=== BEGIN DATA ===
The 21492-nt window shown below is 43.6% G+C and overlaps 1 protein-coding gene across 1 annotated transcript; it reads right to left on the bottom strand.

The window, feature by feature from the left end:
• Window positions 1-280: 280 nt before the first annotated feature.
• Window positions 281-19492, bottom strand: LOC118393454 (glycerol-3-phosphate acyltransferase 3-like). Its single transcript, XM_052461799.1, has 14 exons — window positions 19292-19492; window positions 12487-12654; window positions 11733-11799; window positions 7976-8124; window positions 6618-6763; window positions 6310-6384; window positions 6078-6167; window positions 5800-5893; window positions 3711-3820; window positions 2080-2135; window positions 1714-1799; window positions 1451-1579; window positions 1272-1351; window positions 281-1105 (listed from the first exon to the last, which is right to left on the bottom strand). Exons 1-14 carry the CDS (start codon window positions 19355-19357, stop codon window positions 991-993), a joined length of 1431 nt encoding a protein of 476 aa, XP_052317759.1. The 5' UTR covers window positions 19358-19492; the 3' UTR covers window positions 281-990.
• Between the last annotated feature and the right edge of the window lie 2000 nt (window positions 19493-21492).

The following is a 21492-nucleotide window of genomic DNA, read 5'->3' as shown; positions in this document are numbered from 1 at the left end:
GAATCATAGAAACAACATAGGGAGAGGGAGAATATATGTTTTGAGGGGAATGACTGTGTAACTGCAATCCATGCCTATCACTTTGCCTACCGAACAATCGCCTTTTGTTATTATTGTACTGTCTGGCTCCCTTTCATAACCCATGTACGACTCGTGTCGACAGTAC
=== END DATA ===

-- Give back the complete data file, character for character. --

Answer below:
The 21492-nt window shown below is 43.6% G+C and overlaps 1 protein-coding gene across 1 annotated transcript; it reads right to left on the bottom strand.

The window, feature by feature from the left end:
• Window positions 1-280: 280 nt before the first annotated feature.
• Window positions 281-19492, bottom strand: LOC118393454 (glycerol-3-phosphate acyltransferase 3-like). Its single transcript, XM_052461799.1, has 14 exons — window positions 19292-19492; window positions 12487-12654; window positions 11733-11799; window positions 7976-8124; window positions 6618-6763; window positions 6310-6384; window positions 6078-6167; window positions 5800-5893; window positions 3711-3820; window positions 2080-2135; window positions 1714-1799; window positions 1451-1579; window positions 1272-1351; window positions 281-1105 (listed from the first exon to the last, which is right to left on the bottom strand). Exons 1-14 carry the CDS (start codon window positions 19355-19357, stop codon window positions 991-993), a joined length of 1431 nt encoding a protein of 476 aa, XP_052317759.1. The 5' UTR covers window positions 19358-19492; the 3' UTR covers window positions 281-990.
• Between the last annotated feature and the right edge of the window lie 2000 nt (window positions 19493-21492).

The following is a 21492-nucleotide window of genomic DNA, read 5'->3' as shown; positions in this document are numbered from 1 at the left end:
GAATCATAGAAACAACATAGGGAGAGGGAGAATATATGTTTTGAGGGGAATGACTGTGTAACTGCAATCCATGCCTATCACTTTGCCTACCGAACAATCGCCTTTTGTTATTATTGTACTGTCTGGCTCCCTTTCATAACCCATGTACGACTCGTGTCGACAGTAC